by Alan Hoskins, KCKCC
Kansas City Kansas Community College forward Lizzie Stark will resurrect her promising basketball career at Baker University.
Her sophomore season cut in half by a pre-season knee injury, Stark will join an up-and-coming NAIA program under second year coach Justin Rees, who led the Wildcats to a 17-14 season and 12-12 Heart of America Conference record in his first season.
“Lizzie was a great get for our program, especially this late in recruiting,” said Rees, who said Stark will add shooting and depth to the Wildcats’ front court. “Lizzie is exactly what we’re looking for here at Baker. She comes from a great program at KCKCC; has an incredible family supporting her; knows how to win and the sacrifices that come along with being successful and exudes all of those qualities. She persevered through a tough injury to get herself back into the fold and created a new role for herself on a national championship team…what more can you ask?”
Stark suffered a dislocated patella in a preseason jamboree in Lawrence Oct. 16, a date she’ll never forget.
“I had to jump for a ball and landed wrong,” she said. “I heard a pop and my knee on my right leg was sideways. I knew right away it was bad. It didn’t hurt that bad but it was uncomfortable.”
“Lizzie was dealt a very tough hand by her injury but could not have handled the situation any better,” KCKCC coach Joe McKinstry said. “She would have had a much bigger role had she not been injured but she never let it affect her attitude or work ethic or support of her teammates. She is a phenomenal teammate and is so very deserving of the opportunity to play at a very good program like Baker.”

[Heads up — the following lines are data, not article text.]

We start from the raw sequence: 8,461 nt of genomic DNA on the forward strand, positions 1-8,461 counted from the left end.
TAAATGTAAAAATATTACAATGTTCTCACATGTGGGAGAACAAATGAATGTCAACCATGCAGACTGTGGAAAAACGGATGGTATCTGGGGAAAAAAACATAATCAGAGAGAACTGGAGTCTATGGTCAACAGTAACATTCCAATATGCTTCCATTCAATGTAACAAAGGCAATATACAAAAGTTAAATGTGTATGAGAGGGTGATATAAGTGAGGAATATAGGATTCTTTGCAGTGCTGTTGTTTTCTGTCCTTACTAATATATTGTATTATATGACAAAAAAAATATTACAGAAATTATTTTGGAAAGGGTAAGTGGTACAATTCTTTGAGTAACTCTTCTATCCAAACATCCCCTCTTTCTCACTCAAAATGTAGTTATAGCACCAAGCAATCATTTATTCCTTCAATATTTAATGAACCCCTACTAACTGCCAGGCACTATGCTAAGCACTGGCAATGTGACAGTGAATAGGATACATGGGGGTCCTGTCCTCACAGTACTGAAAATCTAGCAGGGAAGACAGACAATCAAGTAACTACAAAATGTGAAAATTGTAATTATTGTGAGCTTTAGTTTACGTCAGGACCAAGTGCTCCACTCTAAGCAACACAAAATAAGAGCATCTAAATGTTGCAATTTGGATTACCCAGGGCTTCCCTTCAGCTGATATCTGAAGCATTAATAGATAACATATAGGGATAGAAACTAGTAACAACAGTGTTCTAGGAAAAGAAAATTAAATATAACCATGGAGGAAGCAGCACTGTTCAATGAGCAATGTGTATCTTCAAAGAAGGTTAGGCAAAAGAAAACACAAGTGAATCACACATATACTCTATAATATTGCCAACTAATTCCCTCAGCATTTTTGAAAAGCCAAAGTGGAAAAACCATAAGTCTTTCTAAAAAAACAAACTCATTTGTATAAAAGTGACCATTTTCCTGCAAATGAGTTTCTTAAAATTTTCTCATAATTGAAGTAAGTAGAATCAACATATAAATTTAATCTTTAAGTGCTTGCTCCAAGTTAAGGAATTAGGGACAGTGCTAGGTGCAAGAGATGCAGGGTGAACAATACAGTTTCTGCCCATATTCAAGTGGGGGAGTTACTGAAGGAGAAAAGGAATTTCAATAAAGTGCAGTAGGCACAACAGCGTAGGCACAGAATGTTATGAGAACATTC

As a freshman, Stark was a key “sixth man” off the bench. Playing in all 32 games with five starting assignments, she averaged 4.3 points and 3.0 rebounds and led the team in free throw accuracy, shooting 77.8 percent which is 12th on KCKCC’s all-time list.
The injury kept her out of the Blue Devils’ first 12 games and by the time she returned the Blue Devils’ already deep playing rotation was set. She would play in just 17 games, averaging 1.1 points and 1.8 rebounds in limited playing time. Twice, however, she showed her shooting range, making 2-of-3 for 3-pointers.
“It really felt good to step back on the court even though it was only a limited amount of time. Not being able to play was very tough; I wanted to be out there with my teammates,” said Stark, who despite the injury never missed a game or a practice. “I was the No. 1 cheerleader.”
The No. 1 cheerleader on a national championship team.
“It was a season to remember; I’d never experienced anything like it. We never won in high school (Liberty North) and to come here and win a national championship was honestly a dream come true.”
Stark said choosing Baker was an easy decision although she had at least one other offer.
“I really enjoyed the campus, the coach, the girls,” she said. “We worked on some drills and then I scrimmaged with them. I liked the coach a lot; he’s looking to win a national championship. Just so there’s no more freak accidents.”
As a sophomore at Liberty North, Stark tore her MCL late in the season but rehabilitated in time to play her junior and senior seasons.
Despite her injury at KCKCC, Stark feels she learned tremendously from being part of the Blue Devil program.
“From last season to this season and then the final part of the year, I learned so much,” she said. “I’m very glad I came here and played with girls I hope will stay in my life forever.”
“Lizzie Stark is the kind of player every coach wants and needs,” McKinstry said. “She is willing and able to do anything that’s needed. She can spot up and knock down shots. If someone is needed to box out on every play, she’ll do that. If screens need to be set, she’ll go out and do that.”